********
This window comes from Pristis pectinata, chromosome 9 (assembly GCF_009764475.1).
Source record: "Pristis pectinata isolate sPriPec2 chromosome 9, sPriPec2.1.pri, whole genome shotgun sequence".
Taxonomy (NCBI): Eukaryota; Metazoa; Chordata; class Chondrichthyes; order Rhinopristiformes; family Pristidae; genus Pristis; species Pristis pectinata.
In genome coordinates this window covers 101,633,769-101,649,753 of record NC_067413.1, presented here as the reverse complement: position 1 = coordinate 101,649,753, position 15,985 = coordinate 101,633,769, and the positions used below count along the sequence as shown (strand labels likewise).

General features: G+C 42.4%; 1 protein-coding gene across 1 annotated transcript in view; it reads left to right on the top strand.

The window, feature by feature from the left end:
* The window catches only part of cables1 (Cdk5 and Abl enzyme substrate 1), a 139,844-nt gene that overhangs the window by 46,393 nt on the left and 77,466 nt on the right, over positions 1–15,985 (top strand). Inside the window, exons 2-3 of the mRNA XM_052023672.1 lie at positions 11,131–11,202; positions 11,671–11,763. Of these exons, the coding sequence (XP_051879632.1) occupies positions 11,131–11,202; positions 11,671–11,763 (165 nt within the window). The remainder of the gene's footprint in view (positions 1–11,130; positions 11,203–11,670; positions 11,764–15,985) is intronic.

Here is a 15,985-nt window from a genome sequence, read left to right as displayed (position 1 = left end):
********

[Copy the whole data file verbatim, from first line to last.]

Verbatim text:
This window comes from Pristis pectinata, chromosome 9 (assembly GCF_009764475.1).
Source record: "Pristis pectinata isolate sPriPec2 chromosome 9, sPriPec2.1.pri, whole genome shotgun sequence".
Taxonomy (NCBI): Eukaryota; Metazoa; Chordata; class Chondrichthyes; order Rhinopristiformes; family Pristidae; genus Pristis; species Pristis pectinata.
In genome coordinates this window covers 101,633,769-101,649,753 of record NC_067413.1, presented here as the reverse complement: position 1 = coordinate 101,649,753, position 15,985 = coordinate 101,633,769, and the positions used below count along the sequence as shown (strand labels likewise).

General features: G+C 42.4%; 1 protein-coding gene across 1 annotated transcript in view; it reads left to right on the top strand.

The window, feature by feature from the left end:
* The window catches only part of cables1 (Cdk5 and Abl enzyme substrate 1), a 139,844-nt gene that overhangs the window by 46,393 nt on the left and 77,466 nt on the right, over positions 1–15,985 (top strand). Inside the window, exons 2-3 of the mRNA XM_052023672.1 lie at positions 11,131–11,202; positions 11,671–11,763. Of these exons, the coding sequence (XP_051879632.1) occupies positions 11,131–11,202; positions 11,671–11,763 (165 nt within the window). The remainder of the gene's footprint in view (positions 1–11,130; positions 11,203–11,670; positions 11,764–15,985) is intronic.

Here is a 15,985-nt window from a genome sequence, read left to right as displayed (position 1 = left end):